- Laurence Libin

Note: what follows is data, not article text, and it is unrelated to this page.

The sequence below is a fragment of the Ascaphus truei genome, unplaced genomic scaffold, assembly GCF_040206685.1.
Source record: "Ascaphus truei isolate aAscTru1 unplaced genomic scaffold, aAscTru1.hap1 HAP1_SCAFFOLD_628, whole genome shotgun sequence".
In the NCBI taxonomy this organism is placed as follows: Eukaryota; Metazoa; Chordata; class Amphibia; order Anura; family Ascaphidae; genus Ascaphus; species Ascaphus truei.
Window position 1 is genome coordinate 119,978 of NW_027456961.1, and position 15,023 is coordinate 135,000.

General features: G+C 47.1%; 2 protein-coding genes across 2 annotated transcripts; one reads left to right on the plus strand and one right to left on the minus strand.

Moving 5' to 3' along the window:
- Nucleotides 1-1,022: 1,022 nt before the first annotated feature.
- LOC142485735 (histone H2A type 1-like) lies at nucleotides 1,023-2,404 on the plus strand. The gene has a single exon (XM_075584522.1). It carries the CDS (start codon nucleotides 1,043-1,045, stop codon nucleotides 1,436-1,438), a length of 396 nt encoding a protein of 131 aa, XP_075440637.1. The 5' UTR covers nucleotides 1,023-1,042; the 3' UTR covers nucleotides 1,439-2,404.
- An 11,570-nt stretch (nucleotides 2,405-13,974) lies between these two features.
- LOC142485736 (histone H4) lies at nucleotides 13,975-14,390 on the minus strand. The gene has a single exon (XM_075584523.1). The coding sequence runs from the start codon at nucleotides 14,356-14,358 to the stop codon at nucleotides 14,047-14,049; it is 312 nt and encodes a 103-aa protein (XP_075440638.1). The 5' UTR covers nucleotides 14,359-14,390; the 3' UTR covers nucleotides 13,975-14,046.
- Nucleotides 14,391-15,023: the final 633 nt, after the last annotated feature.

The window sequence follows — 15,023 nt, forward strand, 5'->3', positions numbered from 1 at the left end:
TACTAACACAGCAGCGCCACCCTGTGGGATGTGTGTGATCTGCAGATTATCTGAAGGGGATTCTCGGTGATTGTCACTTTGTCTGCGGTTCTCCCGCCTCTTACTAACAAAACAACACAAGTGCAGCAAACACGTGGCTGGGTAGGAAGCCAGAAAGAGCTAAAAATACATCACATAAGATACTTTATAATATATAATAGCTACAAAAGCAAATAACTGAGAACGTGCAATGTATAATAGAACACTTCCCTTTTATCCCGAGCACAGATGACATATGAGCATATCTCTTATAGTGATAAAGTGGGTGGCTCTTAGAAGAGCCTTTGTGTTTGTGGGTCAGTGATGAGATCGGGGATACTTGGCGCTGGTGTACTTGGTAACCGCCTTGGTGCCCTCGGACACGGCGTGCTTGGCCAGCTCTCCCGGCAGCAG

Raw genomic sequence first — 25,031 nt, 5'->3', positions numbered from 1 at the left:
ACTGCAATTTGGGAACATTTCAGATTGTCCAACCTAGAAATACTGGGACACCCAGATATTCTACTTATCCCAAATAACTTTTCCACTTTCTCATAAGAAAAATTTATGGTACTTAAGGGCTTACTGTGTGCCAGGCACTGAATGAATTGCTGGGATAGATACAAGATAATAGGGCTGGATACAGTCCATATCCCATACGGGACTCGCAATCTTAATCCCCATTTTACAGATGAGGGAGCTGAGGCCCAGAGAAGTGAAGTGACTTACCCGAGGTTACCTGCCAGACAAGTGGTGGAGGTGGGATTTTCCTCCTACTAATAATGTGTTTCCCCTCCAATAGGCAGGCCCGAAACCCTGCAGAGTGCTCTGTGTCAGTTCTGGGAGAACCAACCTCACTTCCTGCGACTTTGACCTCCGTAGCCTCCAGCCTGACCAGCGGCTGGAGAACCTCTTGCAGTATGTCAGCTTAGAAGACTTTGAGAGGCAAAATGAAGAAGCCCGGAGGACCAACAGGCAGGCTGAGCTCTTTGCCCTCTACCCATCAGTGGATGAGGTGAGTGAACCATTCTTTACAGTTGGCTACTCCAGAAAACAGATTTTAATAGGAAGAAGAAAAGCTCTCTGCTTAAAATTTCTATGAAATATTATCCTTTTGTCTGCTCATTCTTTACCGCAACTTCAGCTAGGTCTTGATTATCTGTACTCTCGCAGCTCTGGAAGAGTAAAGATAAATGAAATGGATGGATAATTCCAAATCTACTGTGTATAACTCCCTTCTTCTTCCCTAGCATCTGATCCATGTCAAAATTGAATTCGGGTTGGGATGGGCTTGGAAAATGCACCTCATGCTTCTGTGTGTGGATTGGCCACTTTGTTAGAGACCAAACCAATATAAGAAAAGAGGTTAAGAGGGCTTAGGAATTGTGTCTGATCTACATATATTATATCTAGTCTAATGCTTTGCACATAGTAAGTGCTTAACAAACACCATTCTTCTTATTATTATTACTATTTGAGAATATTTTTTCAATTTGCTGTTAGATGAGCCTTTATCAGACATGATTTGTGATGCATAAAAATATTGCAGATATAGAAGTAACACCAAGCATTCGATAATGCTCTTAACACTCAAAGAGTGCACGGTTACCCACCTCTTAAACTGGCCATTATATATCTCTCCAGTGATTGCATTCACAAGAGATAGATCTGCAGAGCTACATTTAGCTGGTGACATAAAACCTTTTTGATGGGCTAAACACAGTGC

Plucked lute of Ukraine. It resembles the theorbo in having a set of unfretted bass strings (typically four or six) off the fingerboard, extending to a separate pegbox, but it also has 12 to 14 unfretted treble strings (prystrunky) off the fingerboard on the opposite side, tuned by pegs inserted into the shoulder of the pear-shaped, ribbed soundbox. The torban also resembles the kobza, which however lacks the unfretted bass strings and their separate pegbox. The torban’s invention has been credited speculatively to a monk, Tuliglowski, from Jasna Gora, about 1735–40, but the term was used earlier, indiscriminately, for any type of lute-like instrument. The torban proper was occasionally encountered in 19th-century Lithuania, Poland, and Russia. Because of its complexity and cost it was considered an instrument of the upper classes, and it attracted some virtuoso players and a small independent repertoire in Eastern Europe before falling out of fashion during the Russian Revolution. Some 40 old torbans are preserved in museums, with a group of 14 in St Petersburg (...